Amazon's bold moves to mitigate supply disruption

7 December 2021

Amazon has been making its own shipping containers, chartering private vessels and utilising air freight to avoid bottlenecks.

The e-commerce company has produced 5,000-10,000 53-ft containers over the last two years, ocean freight analyst Steve Ferreira told CNBC. 

The move has helped the company avoid sky-high prices, as global shortages of shipping containers mean freight rates from China to the US have increased from around $2,000 before the pandemic to almost $20,000 today.

Ferreira said the move allowed Amazon to speed up its supply chains. “When they bring these containers onto US soil, once they unload them, guess what? They get to be used in the domestic system and the rail system. They don’t have to return them to Asia like everyone else does,” he said.

The company has also chartered ships, following Walmart, Home Depot and John Lewis, which has given it greater flexibility over shipping routes. 

Amazon has taken full advantage of this and, according to Ferreria, decided to ship to “obscure” ports in Washington to avoid bottlenecks at heavily congested ports in Long Island and Los Angeles, where around 40% of all imported goods enter the United States. The company has then trucked goods to California.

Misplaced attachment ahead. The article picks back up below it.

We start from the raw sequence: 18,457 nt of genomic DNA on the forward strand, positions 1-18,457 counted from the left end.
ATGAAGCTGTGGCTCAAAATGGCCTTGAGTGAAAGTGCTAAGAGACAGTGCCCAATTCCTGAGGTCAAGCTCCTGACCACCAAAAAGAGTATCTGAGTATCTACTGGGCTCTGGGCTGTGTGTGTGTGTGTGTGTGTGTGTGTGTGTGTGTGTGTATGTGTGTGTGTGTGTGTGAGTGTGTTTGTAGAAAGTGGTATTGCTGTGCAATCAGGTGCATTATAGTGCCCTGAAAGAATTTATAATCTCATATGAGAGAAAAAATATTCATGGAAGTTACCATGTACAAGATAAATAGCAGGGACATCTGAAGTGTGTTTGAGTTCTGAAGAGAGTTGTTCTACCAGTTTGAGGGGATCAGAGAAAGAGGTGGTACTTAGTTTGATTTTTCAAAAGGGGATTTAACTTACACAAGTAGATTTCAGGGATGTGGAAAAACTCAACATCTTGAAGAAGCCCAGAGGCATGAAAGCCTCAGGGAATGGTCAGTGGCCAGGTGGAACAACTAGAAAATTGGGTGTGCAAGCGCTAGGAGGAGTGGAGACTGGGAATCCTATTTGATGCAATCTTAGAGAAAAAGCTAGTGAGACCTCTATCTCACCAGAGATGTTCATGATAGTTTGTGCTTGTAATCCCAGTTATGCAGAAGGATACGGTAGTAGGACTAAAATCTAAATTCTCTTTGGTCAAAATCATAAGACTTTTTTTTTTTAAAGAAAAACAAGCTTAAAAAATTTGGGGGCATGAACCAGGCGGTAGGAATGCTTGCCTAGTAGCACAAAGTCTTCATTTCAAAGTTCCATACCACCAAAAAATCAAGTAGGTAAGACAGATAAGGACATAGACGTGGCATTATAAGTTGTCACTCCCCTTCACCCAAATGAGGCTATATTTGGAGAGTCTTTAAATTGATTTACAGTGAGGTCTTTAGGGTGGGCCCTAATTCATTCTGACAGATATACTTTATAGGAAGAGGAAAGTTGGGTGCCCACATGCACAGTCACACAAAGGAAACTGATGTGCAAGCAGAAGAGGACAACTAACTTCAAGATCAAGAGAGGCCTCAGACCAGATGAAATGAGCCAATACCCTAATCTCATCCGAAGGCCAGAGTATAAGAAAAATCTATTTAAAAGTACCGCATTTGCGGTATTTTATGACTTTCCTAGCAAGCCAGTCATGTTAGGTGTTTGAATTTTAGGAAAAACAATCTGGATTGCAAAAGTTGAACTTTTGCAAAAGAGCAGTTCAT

Ferreira estimated there are currently 79 vessels waiting to unload at the Port of Los Angeles, and some ships are waiting up to 45 days to come into harbour.

Logistics consultancy SJ Consulting Group estimates Amazon has shipped 78% of its own packages in 2021, up from less than 47% in 2019. 

At the beginning of 2018 Amazon’s freight shipping arm moved 5,300 containers from China to the US but that figure has now reached over 10,000, according to Ferreira.

Amazon is avoiding port congestion altogether in some instances by leasing at least 10 long haul planes to carry freight. 

The planes are able to transport smaller amounts of goods from China to the US in much quicker times, and can carry 220,000lbs of cargo. 

Ferreria said: “Amazon’s really taken advantage of some of the niche strategies I believe that the market needs to employ.”

Despite Amazon’s efforts the company witnessed a 14% rise in out-of-stock items and an average price increase of 25% since January 2021, according to e-commerce management platform CommerceIQ.

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